We are currently experiencing one of the most disruptive pandemics in modern history. The outbreak of COVID-19 that was first recorded in Wuhan, China and quickly spread across the globe has resulted in nearly 3.7 million confirmed cases to date and more than a quarter-million deaths. Where we stand now, how many it will infect or kill worldwide, how long it will continue, and when—if ever—life will go back to normal are still uncertain. What we know for sure is that this is a pivotal moment and that we are experiencing a historic event that will transform our societies both profoundly and irreversibly. As we wade into this new age of pandemics, it is critical to rethink how we write the history of pandemics. With a conviction that the past helps us to understand the present and the present should help us to rethink the past, we will turn to the legacy of past plagues. This conversation will take stock of the lasting legacies of past plagues because they continue to shape the way we think about new pandemics. In particular, it will address persistent problems, such as European exceptionalism, triumphalism, and epidemiological orientalism that are not only ubiquitous in plague studies, but also staples of public opinion about pandemics, past and present.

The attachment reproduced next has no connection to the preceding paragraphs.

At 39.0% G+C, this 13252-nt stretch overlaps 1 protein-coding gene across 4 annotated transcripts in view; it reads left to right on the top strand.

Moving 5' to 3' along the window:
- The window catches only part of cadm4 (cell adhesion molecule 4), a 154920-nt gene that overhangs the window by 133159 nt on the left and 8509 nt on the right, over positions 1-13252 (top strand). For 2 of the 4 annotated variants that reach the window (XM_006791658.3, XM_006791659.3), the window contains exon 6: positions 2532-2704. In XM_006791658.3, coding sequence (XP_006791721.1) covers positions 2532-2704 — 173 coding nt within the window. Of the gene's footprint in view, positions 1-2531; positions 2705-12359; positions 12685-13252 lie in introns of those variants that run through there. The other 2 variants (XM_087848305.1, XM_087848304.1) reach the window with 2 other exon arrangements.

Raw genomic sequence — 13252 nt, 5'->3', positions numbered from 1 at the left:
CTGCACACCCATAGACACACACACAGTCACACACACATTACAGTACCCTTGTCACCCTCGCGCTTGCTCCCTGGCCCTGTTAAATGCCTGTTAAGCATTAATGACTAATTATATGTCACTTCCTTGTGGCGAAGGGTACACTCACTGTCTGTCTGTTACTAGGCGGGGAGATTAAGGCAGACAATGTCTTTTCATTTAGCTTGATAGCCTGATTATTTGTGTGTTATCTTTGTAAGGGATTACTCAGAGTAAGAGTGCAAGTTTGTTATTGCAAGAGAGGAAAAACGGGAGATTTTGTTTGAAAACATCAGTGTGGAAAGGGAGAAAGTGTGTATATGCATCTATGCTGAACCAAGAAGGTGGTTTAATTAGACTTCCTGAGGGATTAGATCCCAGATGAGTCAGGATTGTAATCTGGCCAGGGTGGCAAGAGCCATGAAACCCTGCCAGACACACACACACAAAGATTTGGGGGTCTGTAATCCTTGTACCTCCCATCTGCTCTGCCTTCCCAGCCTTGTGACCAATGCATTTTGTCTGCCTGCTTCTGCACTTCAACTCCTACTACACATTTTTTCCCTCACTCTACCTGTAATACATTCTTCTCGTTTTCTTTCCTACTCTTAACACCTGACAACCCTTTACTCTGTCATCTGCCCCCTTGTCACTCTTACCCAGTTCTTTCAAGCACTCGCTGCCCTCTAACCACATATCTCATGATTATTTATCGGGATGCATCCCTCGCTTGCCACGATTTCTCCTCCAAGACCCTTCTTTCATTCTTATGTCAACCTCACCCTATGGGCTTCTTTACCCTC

Nükhet Varlık, Associate Professor of History at Rutgers University–Newark
A. Tunç Şen, Assistant Professor of History at Columbia University
Free and open to the public, however registration is required.